By far, the majority of people who go to Lake Tahoe from San Francisco drive there.
How far is it? The distance—and the route you take to get there—depends on what part of Lake Tahoe you're visiting. Tahoe is a large lake that straddles two states and has more than 70 miles of shoreline.
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Routes to Drive from San Francisco to Lake Tahoe
It's about 200 miles from downtown SF to Incline Village, Nevada on the north shore and approximately 190 miles to South Lake Tahoe, California at the lake's southernmost point. Your favorite GPS or mapping app can give you the quickest route, but these are the roads you will take in general:
To get to Crystal Bay or Incline Village at North Lake Tahoe: I-80 east from San Francisco, then CA Hwy 267 South.
To get to Tahoe City or Squaw Valley: I-80 east from San Francisco and CA Hwy 89 south.
To get to South Lake Tahoe: If you are driving to Lake Tahoe from west of the lake, take US Hwy 50 northeast from I-80. If you are driving from Reno or the east, take US Hwy 395 south to Carson City, then turn onto US Hwy 50 West to drive toward South Lake Tahoe.
Some roads in the Lake Tahoe area close all winter long because of heavy snow.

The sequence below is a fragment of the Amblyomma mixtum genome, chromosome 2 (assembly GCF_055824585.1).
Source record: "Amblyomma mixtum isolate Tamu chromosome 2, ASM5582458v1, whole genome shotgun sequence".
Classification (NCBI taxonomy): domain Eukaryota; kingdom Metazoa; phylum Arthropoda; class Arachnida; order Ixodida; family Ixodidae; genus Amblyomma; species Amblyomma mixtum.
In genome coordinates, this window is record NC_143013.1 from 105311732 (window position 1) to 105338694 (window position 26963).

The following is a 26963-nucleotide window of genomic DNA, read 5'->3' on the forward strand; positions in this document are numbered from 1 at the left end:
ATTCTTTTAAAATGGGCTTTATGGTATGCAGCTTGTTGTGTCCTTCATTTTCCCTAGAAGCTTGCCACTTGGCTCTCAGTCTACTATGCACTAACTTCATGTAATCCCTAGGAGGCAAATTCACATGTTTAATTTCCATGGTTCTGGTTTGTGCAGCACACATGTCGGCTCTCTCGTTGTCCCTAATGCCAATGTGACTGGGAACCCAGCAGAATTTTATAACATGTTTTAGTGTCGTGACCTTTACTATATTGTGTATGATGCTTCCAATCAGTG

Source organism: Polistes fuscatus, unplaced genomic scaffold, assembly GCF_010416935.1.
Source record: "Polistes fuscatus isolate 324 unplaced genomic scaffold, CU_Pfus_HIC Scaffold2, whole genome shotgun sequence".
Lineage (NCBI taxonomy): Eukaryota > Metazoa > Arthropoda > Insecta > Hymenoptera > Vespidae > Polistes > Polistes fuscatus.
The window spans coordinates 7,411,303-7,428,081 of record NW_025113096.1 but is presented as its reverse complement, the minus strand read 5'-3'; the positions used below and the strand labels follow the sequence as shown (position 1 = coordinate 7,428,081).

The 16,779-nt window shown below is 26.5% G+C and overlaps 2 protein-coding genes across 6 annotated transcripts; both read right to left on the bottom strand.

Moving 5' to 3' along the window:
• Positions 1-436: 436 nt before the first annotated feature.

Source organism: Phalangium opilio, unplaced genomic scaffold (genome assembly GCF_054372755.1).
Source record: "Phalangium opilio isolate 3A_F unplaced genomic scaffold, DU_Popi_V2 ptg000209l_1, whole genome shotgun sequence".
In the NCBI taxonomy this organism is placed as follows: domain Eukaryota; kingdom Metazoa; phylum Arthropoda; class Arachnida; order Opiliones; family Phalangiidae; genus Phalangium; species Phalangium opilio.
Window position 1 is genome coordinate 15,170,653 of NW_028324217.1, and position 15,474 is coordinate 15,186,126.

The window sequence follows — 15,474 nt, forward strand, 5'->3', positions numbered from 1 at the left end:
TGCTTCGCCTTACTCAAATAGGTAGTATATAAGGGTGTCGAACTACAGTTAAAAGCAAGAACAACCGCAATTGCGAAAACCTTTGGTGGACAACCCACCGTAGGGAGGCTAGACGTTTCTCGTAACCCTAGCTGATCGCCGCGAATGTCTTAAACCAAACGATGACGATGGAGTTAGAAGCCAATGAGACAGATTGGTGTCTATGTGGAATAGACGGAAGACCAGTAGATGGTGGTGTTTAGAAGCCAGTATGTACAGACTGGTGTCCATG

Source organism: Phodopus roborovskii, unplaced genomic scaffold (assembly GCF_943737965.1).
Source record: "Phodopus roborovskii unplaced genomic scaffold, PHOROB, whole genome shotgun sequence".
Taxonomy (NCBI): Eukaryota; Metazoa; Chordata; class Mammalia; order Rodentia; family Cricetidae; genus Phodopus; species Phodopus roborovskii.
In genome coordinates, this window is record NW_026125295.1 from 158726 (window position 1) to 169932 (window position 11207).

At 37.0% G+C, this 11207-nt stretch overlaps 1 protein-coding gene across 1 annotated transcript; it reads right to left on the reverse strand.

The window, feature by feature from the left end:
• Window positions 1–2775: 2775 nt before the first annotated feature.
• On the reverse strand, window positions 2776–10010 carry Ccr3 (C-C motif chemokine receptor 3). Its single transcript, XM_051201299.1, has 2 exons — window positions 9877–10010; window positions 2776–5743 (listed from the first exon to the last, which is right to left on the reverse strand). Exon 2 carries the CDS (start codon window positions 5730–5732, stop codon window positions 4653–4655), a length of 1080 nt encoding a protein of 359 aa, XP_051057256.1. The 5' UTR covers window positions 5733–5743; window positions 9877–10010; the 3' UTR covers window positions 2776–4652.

The All-Weather Route to South Lake Tahoe: Because it's a major highway, I-80 over Donner Pass is kept snow-plowed and open as much as possible, except in the middle of a blizzard. US Hwy 395 is also kept cleared.
Other roads that may be open in winter include:
- US Hwy 50 East over Echo Summit
- CA Hwy 88 North from Stockton
- CA Hwy 207 Over Kingsbury Grade
- US Hwy 395 to US Hwy 50 West at Carson City
- NV Hwy 431 Over Mount Rose from Reno.
To find out what the current highway conditions are, enter the highway number at the CalTrans website. You can also call them at 800-427-7623, or you install and use their app.You can find Nevada highway conditions at nvroads.com.
Be Prepared for Snow
Winter storms can dump massive amounts of snow on the roads leading to Lake Tahoe. Snow can sometimes start in early November and happen as late as May. If you're going to Lake Tahoe in the winter, you need to be prepared to drive in the snow, even if the sky is as bright as a midsummer day when you start out.